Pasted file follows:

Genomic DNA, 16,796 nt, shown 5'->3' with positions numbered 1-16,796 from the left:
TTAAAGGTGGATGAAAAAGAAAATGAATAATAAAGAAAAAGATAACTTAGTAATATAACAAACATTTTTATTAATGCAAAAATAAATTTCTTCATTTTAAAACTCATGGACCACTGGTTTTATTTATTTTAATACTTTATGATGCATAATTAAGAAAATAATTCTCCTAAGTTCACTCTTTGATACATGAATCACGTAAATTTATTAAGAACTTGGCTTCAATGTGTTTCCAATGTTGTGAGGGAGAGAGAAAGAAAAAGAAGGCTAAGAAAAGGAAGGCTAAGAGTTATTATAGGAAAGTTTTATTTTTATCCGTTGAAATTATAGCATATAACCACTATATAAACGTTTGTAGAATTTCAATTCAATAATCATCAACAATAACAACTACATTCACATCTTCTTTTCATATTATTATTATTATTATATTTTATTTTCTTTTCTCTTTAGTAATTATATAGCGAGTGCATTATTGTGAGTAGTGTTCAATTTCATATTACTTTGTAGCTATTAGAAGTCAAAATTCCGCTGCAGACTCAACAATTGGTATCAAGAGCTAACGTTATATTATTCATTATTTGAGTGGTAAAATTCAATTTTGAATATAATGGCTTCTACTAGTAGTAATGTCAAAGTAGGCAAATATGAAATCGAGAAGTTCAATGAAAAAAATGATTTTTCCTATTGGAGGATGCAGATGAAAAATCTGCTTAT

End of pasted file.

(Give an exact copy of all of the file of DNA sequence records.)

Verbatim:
Genomic DNA, 16,796 nt, shown 5'->3' with positions numbered 1-16,796 from the left:
TTAAAGGTGGATGAAAAAGAAAATGAATAATAAAGAAAAAGATAACTTAGTAATATAACAAACATTTTTATTAATGCAAAAATAAATTTCTTCATTTTAAAACTCATGGACCACTGGTTTTATTTATTTTAATACTTTATGATGCATAATTAAGAAAATAATTCTCCTAAGTTCACTCTTTGATACATGAATCACGTAAATTTATTAAGAACTTGGCTTCAATGTGTTTCCAATGTTGTGAGGGAGAGAGAAAGAAAAAGAAGGCTAAGAAAAGGAAGGCTAAGAGTTATTATAGGAAAGTTTTATTTTTATCCGTTGAAATTATAGCATATAACCACTATATAAACGTTTGTAGAATTTCAATTCAATAATCATCAACAATAACAACTACATTCACATCTTCTTTTCATATTATTATTATTATTATATTTTATTTTCTTTTCTCTTTAGTAATTATATAGCGAGTGCATTATTGTGAGTAGTGTTCAATTTCATATTACTTTGTAGCTATTAGAAGTCAAAATTCCGCTGCAGACTCAACAATTGGTATCAAGAGCTAACGTTATATTATTCATTATTTGAGTGGTAAAATTCAATTTTGAATATAATGGCTTCTACTAGTAGTAATGTCAAAGTAGGCAAATATGAAATCGAGAAGTTCAATGAAAAAAATGATTTTTCCTATTGGAGGATGCAGATGAAAAATCTGCTTAT